When contacted about the about the unified secretariat, Mr. Fijabi Israel attributed the non-existence to the disruption in academic calendar. Asides from that, he also attributed the inability to continue to the sort of governance the Students’ Union operates. According to him, he has to hold regular meetings with the General Secretaries if he wants to sustain that structure. He mentioned that the union only prioritises matters of overwhelming importance, and that the finances would not allow for such meetings. Furthermore, he said that resumption after pandemic placed all the students in a busy circumstance and that there was no point going on with the plan.

On the issue of the monthly dissemination of information, he asserted that the duty belongs to the Public Relations Officer, and that it is not within his constitutionally allowed jurisdiction to put that out. He however affirmed that the meeting files are available to the students of the Union, on request. 



Oluwakayode Mustapha contested for the Office of the Assistant General Secretary of the Union. Due to the nature of his office, it is natural to see some promises that bear similitude to that of the General Secretary. In the case of Oluwakay (as he is popularly called), aside from his duties as the Assistant Secretary, his plans were centered on skill acquisition and opportunity creation. In his manifesto, he promised that:

  • There would be a career development seminar during the welcome week where students will learn about the corporate world, career advancements and the job market. He further stressed that the student body would be made to go through employability training.


  • There would be programs such as welcome dinners for students to develop social capital and increase their chances of success through networking.


  • The students would be exposed to professional IT trainings on important software like Microsoft word, excel and PowerPoint. These trainings are to help them develop skills like data analysis, graphics design and web development.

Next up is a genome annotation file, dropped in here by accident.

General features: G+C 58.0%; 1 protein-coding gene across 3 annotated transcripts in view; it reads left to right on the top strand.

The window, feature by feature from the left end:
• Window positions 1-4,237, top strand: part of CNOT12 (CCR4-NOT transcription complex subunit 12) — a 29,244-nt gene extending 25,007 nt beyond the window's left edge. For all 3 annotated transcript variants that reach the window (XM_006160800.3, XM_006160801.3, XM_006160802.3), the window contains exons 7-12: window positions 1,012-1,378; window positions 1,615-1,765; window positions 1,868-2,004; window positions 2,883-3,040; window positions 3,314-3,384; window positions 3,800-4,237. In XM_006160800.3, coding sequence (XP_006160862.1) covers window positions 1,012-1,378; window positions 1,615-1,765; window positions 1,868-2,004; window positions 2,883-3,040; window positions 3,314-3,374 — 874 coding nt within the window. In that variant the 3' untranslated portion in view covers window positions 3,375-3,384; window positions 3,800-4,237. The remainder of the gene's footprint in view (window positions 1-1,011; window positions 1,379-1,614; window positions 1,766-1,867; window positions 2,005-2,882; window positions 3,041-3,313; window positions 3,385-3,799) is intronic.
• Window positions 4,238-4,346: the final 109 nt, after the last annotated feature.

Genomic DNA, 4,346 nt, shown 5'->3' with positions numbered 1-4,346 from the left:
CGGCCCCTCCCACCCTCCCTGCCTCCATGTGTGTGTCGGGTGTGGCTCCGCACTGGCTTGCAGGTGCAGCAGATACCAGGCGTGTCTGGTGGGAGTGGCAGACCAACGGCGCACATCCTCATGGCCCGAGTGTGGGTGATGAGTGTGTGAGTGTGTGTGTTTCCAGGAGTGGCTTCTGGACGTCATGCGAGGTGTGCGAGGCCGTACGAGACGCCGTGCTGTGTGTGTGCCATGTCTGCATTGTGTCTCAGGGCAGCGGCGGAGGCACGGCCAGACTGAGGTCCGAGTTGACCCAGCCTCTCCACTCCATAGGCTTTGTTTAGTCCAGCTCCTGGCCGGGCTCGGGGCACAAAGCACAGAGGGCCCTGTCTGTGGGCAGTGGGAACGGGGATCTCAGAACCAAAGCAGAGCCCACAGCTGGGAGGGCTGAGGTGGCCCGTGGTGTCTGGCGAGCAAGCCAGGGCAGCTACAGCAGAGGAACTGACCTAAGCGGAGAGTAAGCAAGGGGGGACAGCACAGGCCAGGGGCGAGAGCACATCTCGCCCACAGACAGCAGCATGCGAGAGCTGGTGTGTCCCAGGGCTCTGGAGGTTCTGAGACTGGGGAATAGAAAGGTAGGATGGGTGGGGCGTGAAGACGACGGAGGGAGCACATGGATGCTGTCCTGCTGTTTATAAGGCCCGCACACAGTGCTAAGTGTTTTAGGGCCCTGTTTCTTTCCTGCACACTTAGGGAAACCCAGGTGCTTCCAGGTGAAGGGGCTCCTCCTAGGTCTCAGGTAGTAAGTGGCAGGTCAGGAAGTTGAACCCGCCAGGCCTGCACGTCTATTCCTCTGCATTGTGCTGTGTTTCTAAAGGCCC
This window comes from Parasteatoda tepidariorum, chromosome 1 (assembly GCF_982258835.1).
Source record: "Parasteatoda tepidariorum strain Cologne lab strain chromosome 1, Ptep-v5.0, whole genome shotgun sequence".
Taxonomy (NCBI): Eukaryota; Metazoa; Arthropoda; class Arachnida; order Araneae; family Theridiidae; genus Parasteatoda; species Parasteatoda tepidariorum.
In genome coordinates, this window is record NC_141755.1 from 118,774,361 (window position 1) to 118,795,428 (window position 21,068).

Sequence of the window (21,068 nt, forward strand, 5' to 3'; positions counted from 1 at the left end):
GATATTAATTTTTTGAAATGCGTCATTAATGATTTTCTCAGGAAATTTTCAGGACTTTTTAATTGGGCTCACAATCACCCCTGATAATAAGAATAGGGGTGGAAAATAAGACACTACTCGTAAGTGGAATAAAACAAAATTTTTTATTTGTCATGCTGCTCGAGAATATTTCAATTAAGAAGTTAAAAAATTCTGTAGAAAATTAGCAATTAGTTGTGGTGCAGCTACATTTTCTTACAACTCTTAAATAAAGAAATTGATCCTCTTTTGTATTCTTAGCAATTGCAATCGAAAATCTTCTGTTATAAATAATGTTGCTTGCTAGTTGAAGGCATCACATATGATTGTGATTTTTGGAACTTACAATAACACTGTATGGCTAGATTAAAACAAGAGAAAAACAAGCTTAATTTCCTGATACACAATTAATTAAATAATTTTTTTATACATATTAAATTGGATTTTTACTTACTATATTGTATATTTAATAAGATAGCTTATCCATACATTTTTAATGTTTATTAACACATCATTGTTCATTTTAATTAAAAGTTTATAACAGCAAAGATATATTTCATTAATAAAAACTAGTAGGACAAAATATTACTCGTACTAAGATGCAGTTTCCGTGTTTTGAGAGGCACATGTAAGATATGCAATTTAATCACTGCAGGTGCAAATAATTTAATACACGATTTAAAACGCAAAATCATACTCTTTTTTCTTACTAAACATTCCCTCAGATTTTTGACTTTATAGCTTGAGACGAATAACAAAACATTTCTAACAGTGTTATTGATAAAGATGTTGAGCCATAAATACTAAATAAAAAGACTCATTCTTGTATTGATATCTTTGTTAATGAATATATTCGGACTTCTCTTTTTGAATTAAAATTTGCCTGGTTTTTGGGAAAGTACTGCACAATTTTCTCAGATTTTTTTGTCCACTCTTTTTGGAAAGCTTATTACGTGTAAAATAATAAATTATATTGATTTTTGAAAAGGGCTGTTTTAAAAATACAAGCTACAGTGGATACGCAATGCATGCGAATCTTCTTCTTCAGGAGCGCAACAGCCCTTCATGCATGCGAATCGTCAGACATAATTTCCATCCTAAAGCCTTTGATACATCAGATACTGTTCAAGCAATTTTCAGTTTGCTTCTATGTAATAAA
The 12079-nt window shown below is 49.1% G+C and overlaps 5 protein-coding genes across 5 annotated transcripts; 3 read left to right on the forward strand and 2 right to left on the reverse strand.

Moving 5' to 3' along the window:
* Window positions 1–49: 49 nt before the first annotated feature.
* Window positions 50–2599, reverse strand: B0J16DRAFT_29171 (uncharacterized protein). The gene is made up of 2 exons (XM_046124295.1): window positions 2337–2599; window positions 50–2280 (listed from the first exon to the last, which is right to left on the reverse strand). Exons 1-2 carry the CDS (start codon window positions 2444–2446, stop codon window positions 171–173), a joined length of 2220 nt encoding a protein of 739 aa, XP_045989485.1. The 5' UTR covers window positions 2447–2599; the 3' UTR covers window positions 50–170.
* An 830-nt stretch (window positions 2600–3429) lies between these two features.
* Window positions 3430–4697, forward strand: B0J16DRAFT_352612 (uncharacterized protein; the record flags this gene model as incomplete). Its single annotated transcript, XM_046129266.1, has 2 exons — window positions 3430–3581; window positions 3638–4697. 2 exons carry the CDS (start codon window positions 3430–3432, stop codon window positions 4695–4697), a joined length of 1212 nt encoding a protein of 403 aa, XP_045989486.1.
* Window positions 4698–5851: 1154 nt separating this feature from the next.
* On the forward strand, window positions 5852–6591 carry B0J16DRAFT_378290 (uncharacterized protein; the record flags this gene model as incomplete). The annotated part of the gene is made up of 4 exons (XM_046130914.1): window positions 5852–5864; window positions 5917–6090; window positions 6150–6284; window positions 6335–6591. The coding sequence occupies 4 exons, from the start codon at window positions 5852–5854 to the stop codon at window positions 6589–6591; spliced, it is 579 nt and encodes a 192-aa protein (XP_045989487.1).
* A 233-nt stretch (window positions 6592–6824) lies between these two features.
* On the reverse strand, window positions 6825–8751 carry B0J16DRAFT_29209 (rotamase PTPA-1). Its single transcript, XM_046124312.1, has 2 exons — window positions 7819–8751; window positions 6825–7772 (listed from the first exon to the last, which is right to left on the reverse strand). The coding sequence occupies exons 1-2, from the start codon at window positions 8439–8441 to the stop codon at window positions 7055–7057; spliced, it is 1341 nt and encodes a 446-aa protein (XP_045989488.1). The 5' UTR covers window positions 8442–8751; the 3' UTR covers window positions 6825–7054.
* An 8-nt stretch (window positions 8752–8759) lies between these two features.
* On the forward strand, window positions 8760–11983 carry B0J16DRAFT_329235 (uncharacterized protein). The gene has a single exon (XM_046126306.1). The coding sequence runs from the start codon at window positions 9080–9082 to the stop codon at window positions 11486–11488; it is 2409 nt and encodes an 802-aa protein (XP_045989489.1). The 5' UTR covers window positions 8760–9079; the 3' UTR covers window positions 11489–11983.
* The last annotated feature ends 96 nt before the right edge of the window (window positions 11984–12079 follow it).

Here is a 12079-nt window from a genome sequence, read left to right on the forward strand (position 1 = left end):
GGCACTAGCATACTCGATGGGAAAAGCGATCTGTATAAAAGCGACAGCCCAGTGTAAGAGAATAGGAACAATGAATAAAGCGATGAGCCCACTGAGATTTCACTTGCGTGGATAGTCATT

Since these promises seem to be centered on skill acquisition and development, one would expect that massive efforts are invested into execution. However, in the surface, there were no enough activities that prompted execution. Also, despite the absence of major skill acquisition programmes, no progress reports or explanations were made to the students as regards any of these. 

While speaking with Oluwakay on these promises, he cited the Covid-19-induced disruptions as the reason why the plans were not able to see the light of the day. According to him, committees were created for skill acquisition seminars and events. He further mentioned that these committees worked hard towards execution but had to succumb due to the long breaks in the academic calendar. He further cited the career talks during Freshers’ Orientation as attempts to recreate an execution of these grand ideas in a less flashy manner. While these reasons stand valid, the Office of the Assistant General Secretary could have shown more dedication by mapping out a virtual means to achieving this. Why did the deliberations not continue when the school resumed? Was there anything that stopped proper virtual skill acquisition programs? 


There is the place for planning, there is the place for execution, and there is also the place for circumstantial interference. It is of a truth that the Covid-19 pandemic happened and it threw a lot of plans into disarray. However, dedication to service demands that these ends are pursued with the available means (in this case, technology). Aside from the plans that later became impractical due to jurisdictional restrictions, the others could have been properly executed with little or no glitches. In the event of impossibility, the student body at least deserved accountability; we deserve to be in the know. Are those not the same promises that served as the basis for election? On that note, let the incumbent take actions and let the incoming learn lessons. The Fourth Estate never forgets. Aluta Continua!